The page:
Mechanism of action of beta-blocking agents in heart failure

Am J Cardiol. 1997 Dec 4;80(11A):26L-40L. doi: 10.1016/s0002-9149(97)00846-1.


Antiadrenergic treatment is currently an emerging and very promising approach to the treatment of chronic heart failure. Although the adrenergic nervous system can be pharmacologically inhibited at multiple levels, it is the use of receptor-blocking agents that has generated the most interest and provided the most data for the "proof of concept" of this approach. In part because antiadrenergic treatment of chronic heart failure has developed in an atmosphere in which it was initially considered to be contraindicated (i.e., before Phase III clinical trials could be initiated), a large body of hypothesis-driven basic and clinical investigation was required to define the overall rationale and demonstrate feasibility. This article will review these data and propose a single primary mechanism of action to explain most of the clinical benefits of these agents.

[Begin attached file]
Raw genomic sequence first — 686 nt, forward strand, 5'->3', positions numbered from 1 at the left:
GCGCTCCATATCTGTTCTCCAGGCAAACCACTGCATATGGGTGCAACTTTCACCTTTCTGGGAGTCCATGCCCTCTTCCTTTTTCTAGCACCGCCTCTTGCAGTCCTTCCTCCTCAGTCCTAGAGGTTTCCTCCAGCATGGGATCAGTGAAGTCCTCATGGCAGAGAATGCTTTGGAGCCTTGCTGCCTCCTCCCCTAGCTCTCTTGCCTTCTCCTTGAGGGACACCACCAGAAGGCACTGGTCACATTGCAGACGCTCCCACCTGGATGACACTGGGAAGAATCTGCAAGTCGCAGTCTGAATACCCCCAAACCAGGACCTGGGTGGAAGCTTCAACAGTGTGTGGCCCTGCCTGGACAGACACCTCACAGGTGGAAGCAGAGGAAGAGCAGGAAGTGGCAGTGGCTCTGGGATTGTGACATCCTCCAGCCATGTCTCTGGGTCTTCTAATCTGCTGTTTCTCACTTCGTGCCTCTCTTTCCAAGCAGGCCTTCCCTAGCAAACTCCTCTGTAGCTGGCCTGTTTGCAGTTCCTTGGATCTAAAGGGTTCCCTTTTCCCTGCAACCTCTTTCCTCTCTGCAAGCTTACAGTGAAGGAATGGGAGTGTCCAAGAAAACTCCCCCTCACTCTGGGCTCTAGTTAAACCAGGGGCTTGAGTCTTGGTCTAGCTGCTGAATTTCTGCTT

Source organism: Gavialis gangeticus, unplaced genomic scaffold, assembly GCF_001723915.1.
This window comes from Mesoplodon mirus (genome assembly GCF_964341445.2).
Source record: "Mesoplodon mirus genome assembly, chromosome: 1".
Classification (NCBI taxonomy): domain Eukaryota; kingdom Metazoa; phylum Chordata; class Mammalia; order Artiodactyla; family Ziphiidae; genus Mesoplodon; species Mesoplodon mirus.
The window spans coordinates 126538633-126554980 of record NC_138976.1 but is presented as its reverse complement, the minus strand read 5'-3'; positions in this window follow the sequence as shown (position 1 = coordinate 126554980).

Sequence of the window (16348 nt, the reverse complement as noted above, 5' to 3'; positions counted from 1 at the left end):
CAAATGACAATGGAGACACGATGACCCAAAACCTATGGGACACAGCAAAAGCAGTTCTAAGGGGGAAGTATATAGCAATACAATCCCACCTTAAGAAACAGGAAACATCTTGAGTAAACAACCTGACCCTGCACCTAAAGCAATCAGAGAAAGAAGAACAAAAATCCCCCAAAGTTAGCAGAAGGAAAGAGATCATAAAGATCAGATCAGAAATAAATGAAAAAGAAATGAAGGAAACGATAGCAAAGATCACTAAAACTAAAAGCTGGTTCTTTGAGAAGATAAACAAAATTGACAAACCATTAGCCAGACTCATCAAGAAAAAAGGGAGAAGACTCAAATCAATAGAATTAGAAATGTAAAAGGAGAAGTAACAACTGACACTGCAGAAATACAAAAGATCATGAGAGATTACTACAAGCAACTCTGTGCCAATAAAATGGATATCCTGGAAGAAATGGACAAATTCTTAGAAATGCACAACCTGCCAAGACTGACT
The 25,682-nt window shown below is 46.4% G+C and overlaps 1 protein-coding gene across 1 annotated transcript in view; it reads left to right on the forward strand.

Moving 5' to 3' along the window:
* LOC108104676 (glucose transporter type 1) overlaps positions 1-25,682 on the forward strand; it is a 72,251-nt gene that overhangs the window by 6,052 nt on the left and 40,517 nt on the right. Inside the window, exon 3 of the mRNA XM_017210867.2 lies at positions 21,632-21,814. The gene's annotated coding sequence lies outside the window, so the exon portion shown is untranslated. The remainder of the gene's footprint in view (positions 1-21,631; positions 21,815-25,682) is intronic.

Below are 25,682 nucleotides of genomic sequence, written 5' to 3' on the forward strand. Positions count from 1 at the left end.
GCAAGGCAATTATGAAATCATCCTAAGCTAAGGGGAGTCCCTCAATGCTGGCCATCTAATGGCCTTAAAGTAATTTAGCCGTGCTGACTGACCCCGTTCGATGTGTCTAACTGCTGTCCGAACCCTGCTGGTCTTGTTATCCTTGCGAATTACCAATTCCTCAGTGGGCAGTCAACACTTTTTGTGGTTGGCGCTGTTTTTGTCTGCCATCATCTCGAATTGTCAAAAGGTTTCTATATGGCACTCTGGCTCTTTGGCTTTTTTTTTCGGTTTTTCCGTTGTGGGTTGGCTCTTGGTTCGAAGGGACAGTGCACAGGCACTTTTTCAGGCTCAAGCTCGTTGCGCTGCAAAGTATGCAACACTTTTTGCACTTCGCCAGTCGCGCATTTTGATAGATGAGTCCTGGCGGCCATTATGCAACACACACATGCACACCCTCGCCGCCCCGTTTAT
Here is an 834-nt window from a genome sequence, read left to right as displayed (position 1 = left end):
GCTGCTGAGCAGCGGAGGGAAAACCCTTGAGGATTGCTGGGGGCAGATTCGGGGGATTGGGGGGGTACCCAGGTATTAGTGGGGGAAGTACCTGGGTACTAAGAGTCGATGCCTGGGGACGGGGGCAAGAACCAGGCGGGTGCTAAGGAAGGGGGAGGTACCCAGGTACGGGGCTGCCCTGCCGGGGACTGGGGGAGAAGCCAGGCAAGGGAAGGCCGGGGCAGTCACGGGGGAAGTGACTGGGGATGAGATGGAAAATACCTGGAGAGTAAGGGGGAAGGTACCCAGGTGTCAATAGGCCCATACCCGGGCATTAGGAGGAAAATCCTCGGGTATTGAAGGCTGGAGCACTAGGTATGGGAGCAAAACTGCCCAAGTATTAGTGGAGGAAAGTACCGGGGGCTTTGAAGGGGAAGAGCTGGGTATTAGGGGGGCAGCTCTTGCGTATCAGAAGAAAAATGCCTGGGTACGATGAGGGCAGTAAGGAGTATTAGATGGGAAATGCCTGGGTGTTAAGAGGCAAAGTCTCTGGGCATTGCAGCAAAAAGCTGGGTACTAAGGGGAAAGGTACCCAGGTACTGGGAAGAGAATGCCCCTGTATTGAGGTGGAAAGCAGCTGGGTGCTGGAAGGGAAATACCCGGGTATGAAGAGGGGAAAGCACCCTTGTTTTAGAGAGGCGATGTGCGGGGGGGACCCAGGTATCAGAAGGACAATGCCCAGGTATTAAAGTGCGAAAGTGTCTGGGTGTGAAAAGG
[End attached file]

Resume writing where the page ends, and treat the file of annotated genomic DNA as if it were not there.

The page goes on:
Publication types

  • Research Support, U.S. Gov't, P.H.S.
  • Review

MeSH terms

  • Adrenergic beta-Antagonists / pharmacology*
  • Adrenergic beta-Antagonists / therapeutic use
  • Apoptosis
  • Chronic Disease
  • Down-Regulation
  • Heart / drug effects*
  • Heart / innervation
  • Heart Failure / drug therapy*
  • Heart Failure / physiopathology
  • Hemodynamics / drug effects
  • Humans
  • Necrosis
  • Receptors, Adrenergic, beta / physiology
  • Signal Transduction / physiology
  • Sympathetic Nervous System / physiology
  • Ventricular Dysfunction, Left / physiopathology*
  • Ventricular Function, Left / drug effects


  • Adrenergic beta-Antagonists
  • Receptors, Adrenergic, beta